Product Details

Simon Pulse
Publication date:
Once upon a Time Series
Edition description:
Sales rank:
Product dimensions:
4.10(w) x 7.00(h) x 0.70(d)
Age Range:
12 - 17 Years

Read an Excerpt

Once upon a time, I believe it was 1880 or thereabouts, a young princess set sail from Ireland for a faraway land. Bridget O'Malley never knew she was of royal lineage, due to the reduced circumstances into which she was born.

Foreign conquest had brought endless brutal war to the land, and the devastation of this strife, coupled with the dire poverty it left in its wake, had long ago vanquished the line of magical druidic priestesses and high kings from which Bridget was descended. Though she did not appear the part in her rags and cloddish, peat-covered boots, Bridget O'Malley was, indeed, a princess, and, on her mother's side, a distant but direct descendent of the high king Cormac mac Airt of legend.

For anyone with eyes to see, her lineage should have been clear enough. She carried the brilliant, orange-red crown of vibrant, unruly curls that marked all the royal women of her line. She had the unmistakable crystal blue eyes and the spray of freckles across her high cheekbones.

As Queen Avriel of the Faerie Folk of Eire, I have watched these disowned royals, these noble spirits without crowns, for centuries too numerous to count. A descent in fortune may obscure royal lineage in the eyes of mankind, but not so in the realm of Faerie. Here we know that true royalty remains in the blood regardless of fortune's deviations. And so I watch and record the royal ones, despite the fluctuating cycles of rise and fall that they may experience.

Bridget and Eileen O'Malley were my special concern. After their mother died, Bridget and her wee sister were the last princesses of their line. In my ancient Book of Faerie their histories were recorded with no less attention than when their kinswomen of times past wore the Celtic crowns on their heads.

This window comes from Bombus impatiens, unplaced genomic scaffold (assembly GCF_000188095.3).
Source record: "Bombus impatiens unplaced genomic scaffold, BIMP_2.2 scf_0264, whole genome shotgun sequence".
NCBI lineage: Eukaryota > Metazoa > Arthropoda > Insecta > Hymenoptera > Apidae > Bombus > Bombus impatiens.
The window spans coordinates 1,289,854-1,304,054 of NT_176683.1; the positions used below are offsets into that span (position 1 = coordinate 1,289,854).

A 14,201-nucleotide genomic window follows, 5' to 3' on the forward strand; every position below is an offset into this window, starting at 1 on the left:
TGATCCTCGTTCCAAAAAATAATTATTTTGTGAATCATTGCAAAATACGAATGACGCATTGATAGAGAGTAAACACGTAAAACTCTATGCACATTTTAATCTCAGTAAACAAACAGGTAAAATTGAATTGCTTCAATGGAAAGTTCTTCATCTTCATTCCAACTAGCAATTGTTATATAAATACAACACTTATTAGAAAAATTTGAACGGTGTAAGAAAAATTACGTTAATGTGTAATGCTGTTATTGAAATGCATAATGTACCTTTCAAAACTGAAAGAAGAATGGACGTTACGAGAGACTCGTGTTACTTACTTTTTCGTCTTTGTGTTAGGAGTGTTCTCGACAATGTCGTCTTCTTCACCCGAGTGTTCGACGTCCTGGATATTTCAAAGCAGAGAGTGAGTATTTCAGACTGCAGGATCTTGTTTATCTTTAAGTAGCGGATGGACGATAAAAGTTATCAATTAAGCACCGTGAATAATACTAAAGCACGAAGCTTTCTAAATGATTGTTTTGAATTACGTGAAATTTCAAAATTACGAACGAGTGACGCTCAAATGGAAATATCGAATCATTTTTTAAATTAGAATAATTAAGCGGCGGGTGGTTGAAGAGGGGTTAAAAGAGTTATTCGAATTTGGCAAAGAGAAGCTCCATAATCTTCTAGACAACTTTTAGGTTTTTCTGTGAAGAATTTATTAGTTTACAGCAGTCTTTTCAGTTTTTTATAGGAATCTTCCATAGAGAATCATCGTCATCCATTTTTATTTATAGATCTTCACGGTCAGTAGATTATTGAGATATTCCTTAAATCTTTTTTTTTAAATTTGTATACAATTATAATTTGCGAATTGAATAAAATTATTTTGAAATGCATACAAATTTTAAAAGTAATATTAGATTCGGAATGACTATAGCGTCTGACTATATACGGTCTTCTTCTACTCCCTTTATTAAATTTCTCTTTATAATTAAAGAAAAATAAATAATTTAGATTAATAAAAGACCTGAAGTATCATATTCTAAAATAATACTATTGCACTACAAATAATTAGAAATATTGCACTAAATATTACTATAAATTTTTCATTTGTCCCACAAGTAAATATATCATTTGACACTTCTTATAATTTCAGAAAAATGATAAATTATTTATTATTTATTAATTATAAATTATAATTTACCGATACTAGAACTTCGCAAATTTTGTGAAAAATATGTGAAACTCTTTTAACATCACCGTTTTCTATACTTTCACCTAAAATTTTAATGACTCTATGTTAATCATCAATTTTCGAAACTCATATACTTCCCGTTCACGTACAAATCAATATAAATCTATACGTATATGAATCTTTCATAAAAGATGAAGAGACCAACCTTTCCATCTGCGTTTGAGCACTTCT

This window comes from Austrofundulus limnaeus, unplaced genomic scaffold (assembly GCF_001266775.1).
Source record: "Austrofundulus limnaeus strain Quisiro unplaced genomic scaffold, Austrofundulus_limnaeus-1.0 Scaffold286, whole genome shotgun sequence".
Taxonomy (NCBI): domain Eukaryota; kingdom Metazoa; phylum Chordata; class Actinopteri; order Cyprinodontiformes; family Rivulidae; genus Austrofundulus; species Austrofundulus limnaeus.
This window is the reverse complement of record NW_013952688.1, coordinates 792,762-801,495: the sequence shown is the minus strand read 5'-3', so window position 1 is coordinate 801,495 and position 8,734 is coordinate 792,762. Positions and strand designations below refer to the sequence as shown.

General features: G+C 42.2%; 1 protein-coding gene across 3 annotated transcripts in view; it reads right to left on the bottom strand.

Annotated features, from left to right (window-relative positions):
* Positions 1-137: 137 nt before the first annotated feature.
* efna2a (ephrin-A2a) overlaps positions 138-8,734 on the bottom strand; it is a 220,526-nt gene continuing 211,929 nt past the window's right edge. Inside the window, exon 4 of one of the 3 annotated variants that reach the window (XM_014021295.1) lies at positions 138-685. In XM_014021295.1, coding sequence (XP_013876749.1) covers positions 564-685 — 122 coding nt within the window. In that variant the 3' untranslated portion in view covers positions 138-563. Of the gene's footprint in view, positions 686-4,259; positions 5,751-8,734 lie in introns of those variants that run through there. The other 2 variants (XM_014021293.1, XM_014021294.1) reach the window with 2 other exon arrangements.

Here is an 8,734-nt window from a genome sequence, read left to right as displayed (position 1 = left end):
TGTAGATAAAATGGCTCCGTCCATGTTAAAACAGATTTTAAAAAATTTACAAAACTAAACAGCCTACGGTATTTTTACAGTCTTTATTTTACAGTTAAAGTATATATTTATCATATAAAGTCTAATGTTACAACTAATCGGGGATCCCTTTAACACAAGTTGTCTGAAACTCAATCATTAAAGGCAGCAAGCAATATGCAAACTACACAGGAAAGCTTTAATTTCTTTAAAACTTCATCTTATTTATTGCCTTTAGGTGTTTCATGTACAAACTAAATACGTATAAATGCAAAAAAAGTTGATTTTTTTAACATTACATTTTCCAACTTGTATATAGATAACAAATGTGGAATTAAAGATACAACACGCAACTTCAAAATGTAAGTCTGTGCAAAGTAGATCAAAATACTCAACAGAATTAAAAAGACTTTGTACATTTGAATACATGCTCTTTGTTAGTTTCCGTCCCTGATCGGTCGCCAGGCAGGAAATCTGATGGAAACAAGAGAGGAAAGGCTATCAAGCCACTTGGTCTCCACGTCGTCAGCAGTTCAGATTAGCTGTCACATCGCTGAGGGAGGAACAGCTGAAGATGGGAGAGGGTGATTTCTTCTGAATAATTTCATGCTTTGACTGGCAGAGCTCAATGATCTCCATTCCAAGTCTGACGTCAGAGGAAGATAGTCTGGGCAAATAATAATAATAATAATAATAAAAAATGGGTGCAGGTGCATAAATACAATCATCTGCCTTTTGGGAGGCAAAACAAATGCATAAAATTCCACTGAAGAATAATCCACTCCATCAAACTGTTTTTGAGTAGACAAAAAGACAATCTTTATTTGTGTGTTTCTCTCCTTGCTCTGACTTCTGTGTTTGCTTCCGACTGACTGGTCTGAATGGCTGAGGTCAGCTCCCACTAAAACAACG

Bridget and little Eileen's lives were hard from the start, and then the Great Hunger struck. When the potato crop failed, the already-dire starvation, poverty, and crushing serfdom spun wildly out of control. The famine left mothers to die in their thatched cottages, their frozen babes blue in their arms. Between 1846 and 1850 droves of starving, desperate families set sail for distant shores. They went to lands known as Canada, Australia, Great Britain, and a place called America. Hundreds of them left, their meager belongings in tow, not knowing what lay ahead, but praying it would be better than the crushing life they'd had.

When Bridget's mother died, her father, Paddy O'Malley, decided that the time had come to do as so many of his neighbors and kin had already done. He would take his children to America.

And so — invisible to all — I went too, in my role as faerie historian. A strange fate awaited Princess Bridget. I never would have predicted the turns of events that she encountered, being unfamiliar with the magic of foreign lands as I was at the time. For the mix and tumble of exotic magic she experienced was like nothing I could have imagined; nor could have Bridget.

And thus begins this faerie's tale. Copyright © 2008 by Suzanne Weyn

Meet the Author

Suzanne Weyn has written more than 100 novels for children and young adults and has had her work featured on the New York Times bestseller list. Her books in the Once upon a Time series include The Crimson Thread and The Night Dance among others. Another contribution to the Pulse line is her Romantic Comedy, South Beach Sizzle. Suzanne lives in Putnam Valley, NY.s

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Crimson Thread: A Retelling of "Rumpelstiltskin" (Once upon a Time Series) 4.2 out of 5 based on 0 ratings. 47 reviews.
TeensReadToo More than 1 year ago
Bridget O'Malley and her family are new immigrants to America in 1880 looking for a better life full of riches and dreams come true. Things in America aren't immediately wonderful and the family finds themselves looking for jobs and food while living in a small cramped tenement apartment in New York City.

In order to obtain a job as a coachman with the wealthy J.P. Wellington, Bridget's father changes the family name to Miller and boasts that his daughter, now known as Bertie, is an impressive seamstress. Paddy is quite the storyteller, and although Bertie has a talent for sewing, her skills are not quite what her father claims.